The pathway is well trodden and maintained and once at the top you will have views that are far reaching. You can be excused for thinking that it would be a wonderful place to have a few seats or tables for picnics etc. However the Hill Fort is a Scheduled Ancient Monument; it is not permitted to place any structures up here, other than the posts for the waymark signs.

The Hill Fort sits on high ground overlooking the Vale of Wigmore and was built, it is thought, as early as 550 B.C. It appears to have been occupied continuously until it was abandoned at the time of the Roman occupation sometime around 43 A.D. The first enclosure was of about 5.4 acres. From the excavations carried out in 1960 by the Woolhope Naturalists’ Field Club, the findings are that within this enclosure there were rows of quite small, square four post buildings, but there was no clear evidence found to indicate the nature of domestic life. Some artefacts from the excavation are on show in Croft Castle a more extensive collection is held by Herefordshire Museum.

Since the beginning of autumn 2015 we are working up here, surrounded by stunning views, to clear away much of the scrub and the very young trees on the ramparts, in an endeavour to reveal the outline of this magnificent structure. Whilst standing looking south towards Leominster, one can’t help but wonder what it must have been like to live up there at the time of iron age occupation.

It isn’t the first time I’ve pondered what life would have been like two and a half thousand years ago.

About four years ago a group of us were improving accessibility throughout the Parkland by replacing the many stiles with gates.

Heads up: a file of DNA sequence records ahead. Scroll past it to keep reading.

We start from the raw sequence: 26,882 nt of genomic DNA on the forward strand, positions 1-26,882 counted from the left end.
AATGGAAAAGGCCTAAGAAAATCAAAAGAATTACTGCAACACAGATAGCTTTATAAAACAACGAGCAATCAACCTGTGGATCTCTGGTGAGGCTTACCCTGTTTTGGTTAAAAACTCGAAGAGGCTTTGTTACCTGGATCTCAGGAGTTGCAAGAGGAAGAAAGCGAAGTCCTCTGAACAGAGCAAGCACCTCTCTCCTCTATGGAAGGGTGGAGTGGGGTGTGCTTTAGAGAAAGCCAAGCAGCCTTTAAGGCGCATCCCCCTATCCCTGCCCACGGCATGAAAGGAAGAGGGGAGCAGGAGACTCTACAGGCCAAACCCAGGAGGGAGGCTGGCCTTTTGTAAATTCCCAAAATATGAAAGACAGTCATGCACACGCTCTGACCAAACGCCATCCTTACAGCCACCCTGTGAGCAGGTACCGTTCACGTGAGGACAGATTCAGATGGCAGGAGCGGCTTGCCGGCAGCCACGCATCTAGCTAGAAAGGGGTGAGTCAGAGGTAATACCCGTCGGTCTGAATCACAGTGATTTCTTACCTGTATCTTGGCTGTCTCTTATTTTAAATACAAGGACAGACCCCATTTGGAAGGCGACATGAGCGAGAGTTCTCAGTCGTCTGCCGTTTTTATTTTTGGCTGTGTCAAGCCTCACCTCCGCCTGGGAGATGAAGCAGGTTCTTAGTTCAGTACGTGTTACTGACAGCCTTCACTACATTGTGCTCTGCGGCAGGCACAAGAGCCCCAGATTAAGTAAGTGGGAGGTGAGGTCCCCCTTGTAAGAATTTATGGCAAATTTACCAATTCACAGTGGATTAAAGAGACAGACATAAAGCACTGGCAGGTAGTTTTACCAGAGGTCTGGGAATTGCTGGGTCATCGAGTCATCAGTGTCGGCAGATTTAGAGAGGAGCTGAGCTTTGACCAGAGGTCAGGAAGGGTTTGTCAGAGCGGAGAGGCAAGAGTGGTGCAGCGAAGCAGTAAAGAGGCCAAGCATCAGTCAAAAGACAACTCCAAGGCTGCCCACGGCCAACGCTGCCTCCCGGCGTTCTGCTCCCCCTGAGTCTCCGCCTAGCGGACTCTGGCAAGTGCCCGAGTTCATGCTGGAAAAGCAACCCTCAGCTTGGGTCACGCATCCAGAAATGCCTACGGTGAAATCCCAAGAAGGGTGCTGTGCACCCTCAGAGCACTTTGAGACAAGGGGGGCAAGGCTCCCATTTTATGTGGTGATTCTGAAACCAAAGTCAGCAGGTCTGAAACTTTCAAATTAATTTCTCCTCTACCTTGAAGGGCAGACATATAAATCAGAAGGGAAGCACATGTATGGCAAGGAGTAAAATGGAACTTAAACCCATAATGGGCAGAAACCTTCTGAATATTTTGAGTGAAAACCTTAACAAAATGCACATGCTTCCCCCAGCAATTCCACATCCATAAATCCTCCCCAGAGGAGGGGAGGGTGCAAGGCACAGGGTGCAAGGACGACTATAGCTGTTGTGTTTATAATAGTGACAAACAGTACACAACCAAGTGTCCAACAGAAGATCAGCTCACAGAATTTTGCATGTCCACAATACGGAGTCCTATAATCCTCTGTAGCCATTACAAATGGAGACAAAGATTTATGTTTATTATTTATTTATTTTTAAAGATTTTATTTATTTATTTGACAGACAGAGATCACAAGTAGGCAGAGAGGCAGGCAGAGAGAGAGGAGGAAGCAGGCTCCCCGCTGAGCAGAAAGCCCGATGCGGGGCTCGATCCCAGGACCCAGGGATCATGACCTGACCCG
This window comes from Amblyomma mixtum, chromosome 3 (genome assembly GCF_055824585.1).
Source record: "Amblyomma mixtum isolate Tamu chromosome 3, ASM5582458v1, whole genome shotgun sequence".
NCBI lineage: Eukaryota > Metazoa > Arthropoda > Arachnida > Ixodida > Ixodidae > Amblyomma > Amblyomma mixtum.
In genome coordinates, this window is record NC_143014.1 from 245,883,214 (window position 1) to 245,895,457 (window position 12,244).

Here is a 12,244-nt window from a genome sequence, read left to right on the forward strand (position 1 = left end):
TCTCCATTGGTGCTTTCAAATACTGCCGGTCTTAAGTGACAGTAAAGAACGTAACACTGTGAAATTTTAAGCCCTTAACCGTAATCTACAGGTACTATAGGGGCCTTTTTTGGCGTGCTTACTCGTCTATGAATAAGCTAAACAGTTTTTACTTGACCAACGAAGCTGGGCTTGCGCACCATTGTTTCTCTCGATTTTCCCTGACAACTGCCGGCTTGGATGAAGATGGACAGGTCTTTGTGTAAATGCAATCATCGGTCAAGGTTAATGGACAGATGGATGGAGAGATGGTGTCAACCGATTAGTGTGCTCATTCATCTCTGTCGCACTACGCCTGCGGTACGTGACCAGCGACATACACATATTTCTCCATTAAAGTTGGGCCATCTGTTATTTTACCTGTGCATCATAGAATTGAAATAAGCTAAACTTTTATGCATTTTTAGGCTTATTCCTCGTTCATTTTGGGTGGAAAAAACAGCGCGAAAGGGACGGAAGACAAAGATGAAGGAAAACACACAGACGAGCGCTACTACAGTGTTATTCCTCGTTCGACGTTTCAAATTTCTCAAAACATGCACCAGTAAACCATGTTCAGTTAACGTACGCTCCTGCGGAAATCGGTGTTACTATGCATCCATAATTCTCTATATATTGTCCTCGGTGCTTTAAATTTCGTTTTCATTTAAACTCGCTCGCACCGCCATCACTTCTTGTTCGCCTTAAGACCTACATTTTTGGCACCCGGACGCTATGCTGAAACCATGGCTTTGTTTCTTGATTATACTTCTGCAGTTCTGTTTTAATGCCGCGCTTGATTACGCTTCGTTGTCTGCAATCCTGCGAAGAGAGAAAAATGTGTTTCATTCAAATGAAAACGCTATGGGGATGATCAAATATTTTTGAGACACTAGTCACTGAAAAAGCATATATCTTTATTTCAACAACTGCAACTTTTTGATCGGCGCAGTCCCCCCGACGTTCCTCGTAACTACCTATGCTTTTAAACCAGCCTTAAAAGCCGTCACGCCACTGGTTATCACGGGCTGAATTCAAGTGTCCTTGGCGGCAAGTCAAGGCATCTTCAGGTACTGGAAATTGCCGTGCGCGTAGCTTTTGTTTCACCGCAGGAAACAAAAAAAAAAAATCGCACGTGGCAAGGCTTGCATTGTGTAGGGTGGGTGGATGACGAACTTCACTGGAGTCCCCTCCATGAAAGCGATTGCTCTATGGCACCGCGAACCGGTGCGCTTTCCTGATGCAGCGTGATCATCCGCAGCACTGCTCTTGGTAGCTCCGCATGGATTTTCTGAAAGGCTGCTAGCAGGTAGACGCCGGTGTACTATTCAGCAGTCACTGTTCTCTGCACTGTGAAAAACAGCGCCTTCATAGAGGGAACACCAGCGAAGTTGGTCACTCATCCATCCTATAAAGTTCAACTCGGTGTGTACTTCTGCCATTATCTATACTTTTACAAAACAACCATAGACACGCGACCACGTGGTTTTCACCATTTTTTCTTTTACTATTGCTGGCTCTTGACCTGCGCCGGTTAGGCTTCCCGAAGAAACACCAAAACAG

Primitive work!

Primitive work!

The process of digging in the posts to support these gates, just below the Ambrey was hard going, digging with shovels and iron bars to break down the compacted limestone; I found it somewhat ironic that the method we were employing in 2011, was not much improved upon the methods that must have been used by those original settlers over two millennia ago.


After you have enjoyed the views and rested, continue along the blue route and you will be guide through what was the eastern gate and down via a loop that takes you below the southern ramparts. Looking south you will be aware of another clear felled area that is also re-planted with a mix of broadleaf saplings. You will come to a junction that will point you back along the track that brought you to the foot of the Hill Fort.

Once over the metalled road you are heading back down to the reservoir. Once beyond the kissing gate look for the blue route sign that takes you off to the left through the chestnut trees and towards another five bar gate. The path here is a gentle downhill stroll that overlooks one of the Fishpool Valleys. In late spring this valley is full of bluebells a display often missed by visitors to the parkland. With woodland to your left and agricultural fields to your right you will eventually arrive at a gate to open pasture and very shortly you’ll be within sight of the Visitor Reception and car park.


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John Parsons